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10:45-11:05     John Malloy     Beyond Metabolism and Genetics


Live Discussion

Chat log

11:01:18 From Dr Sheri Wells-Jensen to Everyone : Words come and go, and pile up in different places locally for a while, you can get dense semantic fields where culturally relevant, but that does not  make any measurable overall difference.  You can take, as a measure, how long it takes a child to learn their local language: that's about the same everywhere. And, you can translate anything you want insany language even if you have explain  concepts  to speakers who don't share, for cxample, a science background.


11:00:50 From Carlos Mariscal to Everyone : Although eukaryotes and multicellularity are not co-extensive. Multicellularity has evolved dozens of times across many taxa


11:02:55 From Lucas Mix to Everyone : This is a bit arbitrary, but just back of the envelope, it may take 500 My to get photosynthesis, another 500 My to get oxygenesis. Eukaryotes come about after that, then facultative multicellular Eukaryotes around 500 My later and obligate multicellular Eukaryotes after that. So, it has not been as punctuated as presented.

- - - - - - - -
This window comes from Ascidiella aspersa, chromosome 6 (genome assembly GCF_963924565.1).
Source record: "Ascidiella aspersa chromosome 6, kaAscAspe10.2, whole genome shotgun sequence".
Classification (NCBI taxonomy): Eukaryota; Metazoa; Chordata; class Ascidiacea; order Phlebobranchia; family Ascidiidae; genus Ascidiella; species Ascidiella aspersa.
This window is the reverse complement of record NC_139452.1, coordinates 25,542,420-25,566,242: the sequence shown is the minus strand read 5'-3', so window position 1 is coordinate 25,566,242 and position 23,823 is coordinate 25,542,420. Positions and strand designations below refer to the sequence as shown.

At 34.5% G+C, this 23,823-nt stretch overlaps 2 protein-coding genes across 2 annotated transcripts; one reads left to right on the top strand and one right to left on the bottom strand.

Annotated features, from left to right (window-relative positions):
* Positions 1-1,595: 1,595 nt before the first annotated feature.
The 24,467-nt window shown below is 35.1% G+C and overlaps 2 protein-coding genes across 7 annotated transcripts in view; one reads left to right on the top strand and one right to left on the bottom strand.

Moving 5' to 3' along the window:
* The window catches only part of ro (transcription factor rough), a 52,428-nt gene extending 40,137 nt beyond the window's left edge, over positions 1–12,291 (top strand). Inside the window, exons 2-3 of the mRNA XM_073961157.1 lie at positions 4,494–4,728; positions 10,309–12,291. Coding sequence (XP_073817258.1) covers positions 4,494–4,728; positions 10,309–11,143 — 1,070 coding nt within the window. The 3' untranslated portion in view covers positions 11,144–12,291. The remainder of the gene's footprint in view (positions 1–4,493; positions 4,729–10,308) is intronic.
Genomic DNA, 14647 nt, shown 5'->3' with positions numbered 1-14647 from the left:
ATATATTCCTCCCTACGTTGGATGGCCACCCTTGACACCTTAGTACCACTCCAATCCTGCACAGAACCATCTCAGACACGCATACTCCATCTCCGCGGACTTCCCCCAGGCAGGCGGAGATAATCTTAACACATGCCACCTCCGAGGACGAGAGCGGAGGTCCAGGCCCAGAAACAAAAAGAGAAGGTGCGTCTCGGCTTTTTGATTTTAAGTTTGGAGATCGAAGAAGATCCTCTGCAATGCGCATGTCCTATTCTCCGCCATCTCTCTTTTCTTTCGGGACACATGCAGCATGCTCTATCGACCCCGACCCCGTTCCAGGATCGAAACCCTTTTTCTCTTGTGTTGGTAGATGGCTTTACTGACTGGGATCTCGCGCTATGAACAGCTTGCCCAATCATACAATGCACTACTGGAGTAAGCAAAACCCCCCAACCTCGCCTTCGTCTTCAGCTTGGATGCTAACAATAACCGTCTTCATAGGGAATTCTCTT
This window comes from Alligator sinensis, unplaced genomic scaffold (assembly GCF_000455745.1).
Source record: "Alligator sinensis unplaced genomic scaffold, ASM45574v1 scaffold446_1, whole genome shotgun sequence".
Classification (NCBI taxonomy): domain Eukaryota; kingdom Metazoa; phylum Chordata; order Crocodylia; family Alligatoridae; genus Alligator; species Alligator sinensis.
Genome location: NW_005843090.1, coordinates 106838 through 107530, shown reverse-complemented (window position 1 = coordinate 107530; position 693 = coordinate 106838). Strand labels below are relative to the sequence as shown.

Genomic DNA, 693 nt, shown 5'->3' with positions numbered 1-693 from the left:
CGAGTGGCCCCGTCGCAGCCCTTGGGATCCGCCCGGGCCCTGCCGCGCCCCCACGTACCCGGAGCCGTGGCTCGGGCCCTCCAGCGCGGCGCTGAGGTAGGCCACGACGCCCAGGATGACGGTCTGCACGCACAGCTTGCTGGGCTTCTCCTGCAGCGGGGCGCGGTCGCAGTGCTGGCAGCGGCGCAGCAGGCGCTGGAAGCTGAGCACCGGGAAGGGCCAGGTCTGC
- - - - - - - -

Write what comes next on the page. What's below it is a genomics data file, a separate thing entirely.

11:02:58 From Kelly Smith to Everyone : I have a question I will aim at John, but it applies to lots of people who talk about life.  What does it add to a notion of life to say it’s “chemical”?  I mean, if it’s physical, then it’s chemical in some sense right, so what does this descriptor add exactly?


11:03:02 From Chelsea Haramia to Everyone : could be a robot


11:03:41 From Lucas Mix to Everyone : That's about it being si based, not C based. Both are chemical.

11:03:49 From Kelly Smith to Everyone : Chelsea, if that’s a response to me, then I would say a robot is also chemical - just different chemistry


11:04:04 From Chelsea Haramia to Everyone : it was not


11:04:18 From Kelly Smith to Everyone : Oh well...:)


11:05:13 From Robert.Kennedy to Everyone : and francium is rarer than that!

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